Moody Blues is a murky blue aura colour, one that often reminds me of a sky discoloured by a haze of smoke. This is one of those aura colours I find unpleasant or disturbing to look at (on the page it can seem quite lovely but on a three-dimensional auric level, this is a churning, dirty colour that can make the viewer feel quite unsettled).
Generally, when I find this colour in a person’s aura, I consider it a marker to promopt me to advise the client to seek medical/therapuetic assistance. Most of these people will find that their moods will stabilise with some assistance from a natural therapist or doctor.
Moody Blues is one of the teenage colours. Like Firedancer Red and Rebellion Brown, it’s presence in the aura can indicate close proximity with teenagers. For example, the person wearing this colour might literally BE a teenager, or they might be the parent of a teenager. The auric colours of those we spend time with can quite literally ‘rub off on us’.
As opposed to the natural rebellious feelings and behaviours teenagers explore in order to cut apron strings and develop an individualised sense of self (represented by Firedancer Red and Rebellion Brown), Moody Blues reflects the hormonal storms of change we can be prone to during our teenage years.
These hormonal storms don’t always stop after the teenage years. For women prone to PMT, they can continue throughout life. Moody Blues can be experienced as a wild, unpredictable attack of irrational and intense emotion. How can we explain how we feel to others when we don’t even understand it ourselves. One minute we are laughing, the next we are crying and then a shadow flickers across our faces and we are in a rage over some triffling matter.
Again, the colour can be worn by the sufferer, but it can also appear in the aura of those close to the sufferer. Hormonal imbalances like these may need to be addressed medically or with natural therapies such as herbs and acupuncture, for example. Certainly, B vitamins and magnesium may bring some relief. A herbalist in these situations might tailor-make a blend using herbs that rebalance the hormones, calm and tone the nervous system, cleanse the lymphatic system etc.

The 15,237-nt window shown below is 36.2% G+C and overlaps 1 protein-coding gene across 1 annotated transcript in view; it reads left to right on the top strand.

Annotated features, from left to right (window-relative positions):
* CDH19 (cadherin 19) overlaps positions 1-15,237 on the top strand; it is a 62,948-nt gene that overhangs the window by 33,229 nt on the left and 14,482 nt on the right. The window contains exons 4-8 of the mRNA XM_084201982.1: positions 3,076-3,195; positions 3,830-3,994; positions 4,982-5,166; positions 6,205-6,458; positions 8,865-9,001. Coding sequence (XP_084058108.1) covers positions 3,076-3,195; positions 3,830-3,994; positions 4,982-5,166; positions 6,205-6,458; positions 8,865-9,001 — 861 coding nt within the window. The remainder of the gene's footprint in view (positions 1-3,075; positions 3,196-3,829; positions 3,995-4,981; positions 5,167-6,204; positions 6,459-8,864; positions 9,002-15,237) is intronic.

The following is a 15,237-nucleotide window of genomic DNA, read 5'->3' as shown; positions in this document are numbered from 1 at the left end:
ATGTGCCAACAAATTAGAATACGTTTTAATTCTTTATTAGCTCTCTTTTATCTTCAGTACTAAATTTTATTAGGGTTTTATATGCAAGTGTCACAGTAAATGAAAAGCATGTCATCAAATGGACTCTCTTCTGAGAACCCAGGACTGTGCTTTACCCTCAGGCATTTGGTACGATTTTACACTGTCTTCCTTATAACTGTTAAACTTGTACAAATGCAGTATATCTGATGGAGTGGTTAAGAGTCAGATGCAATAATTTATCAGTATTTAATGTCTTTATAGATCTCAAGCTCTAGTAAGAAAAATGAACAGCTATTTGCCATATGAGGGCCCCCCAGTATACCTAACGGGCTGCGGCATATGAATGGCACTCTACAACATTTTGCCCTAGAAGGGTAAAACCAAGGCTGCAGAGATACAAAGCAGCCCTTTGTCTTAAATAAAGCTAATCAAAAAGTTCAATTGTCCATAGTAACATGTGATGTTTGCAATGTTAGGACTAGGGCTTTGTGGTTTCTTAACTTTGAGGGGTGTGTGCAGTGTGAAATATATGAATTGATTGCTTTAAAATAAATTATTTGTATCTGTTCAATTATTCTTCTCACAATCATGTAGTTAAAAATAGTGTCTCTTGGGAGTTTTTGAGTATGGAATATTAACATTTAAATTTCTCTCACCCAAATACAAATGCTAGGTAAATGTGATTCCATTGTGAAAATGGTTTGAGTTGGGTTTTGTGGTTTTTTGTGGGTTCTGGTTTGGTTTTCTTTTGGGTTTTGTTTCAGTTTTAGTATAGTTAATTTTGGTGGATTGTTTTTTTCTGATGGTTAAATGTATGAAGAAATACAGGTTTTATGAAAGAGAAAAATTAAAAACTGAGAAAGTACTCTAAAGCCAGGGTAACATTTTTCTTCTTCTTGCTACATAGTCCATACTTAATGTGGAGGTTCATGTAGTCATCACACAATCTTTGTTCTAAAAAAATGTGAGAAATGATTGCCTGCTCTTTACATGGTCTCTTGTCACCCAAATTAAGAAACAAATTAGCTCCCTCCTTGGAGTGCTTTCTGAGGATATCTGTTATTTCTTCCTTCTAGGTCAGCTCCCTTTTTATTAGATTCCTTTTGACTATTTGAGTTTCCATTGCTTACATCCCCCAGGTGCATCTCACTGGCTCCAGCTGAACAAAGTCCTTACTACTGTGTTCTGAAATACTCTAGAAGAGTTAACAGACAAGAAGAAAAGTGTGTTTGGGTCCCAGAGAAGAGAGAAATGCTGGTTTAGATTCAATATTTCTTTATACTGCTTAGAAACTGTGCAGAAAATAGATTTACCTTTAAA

Moody Blues can also make an appearance in menopause, making previously rational and capable women feel very much not themselves. Again, herbal medicine has a lot to offer, as to other complementary therapies, without some of the problems that might be associated with artificial hormone replacement therapy.
While Moody Blues can reflect endocrine imbalances in general (eg pancreas, adrenals), this colour will most often indicate a possible thyroid imbalance. It’s worth noting here that emotional imbalances can be caused by endocrine problems, but as with all mind-body connections, the cause-effect dynamic can be reversed: tempestuous emotions can destabilise the endocrine system. This is probably easier for people to comprehend when considering the adrenals because we so readily link stress with adrenal over-stimulation and eventual exhaustion, but the same is true of all the glands in the body; strong habitual emotions can take their toll.
Strong emotions can drain our bodies of certain nutrients, which then need to be restored in order to support greater emotional equilibrium. Some emotional imbalances can be caused by deficiencies, and some hormonal/endocrine problems are intertwined with nutrient deficiencies.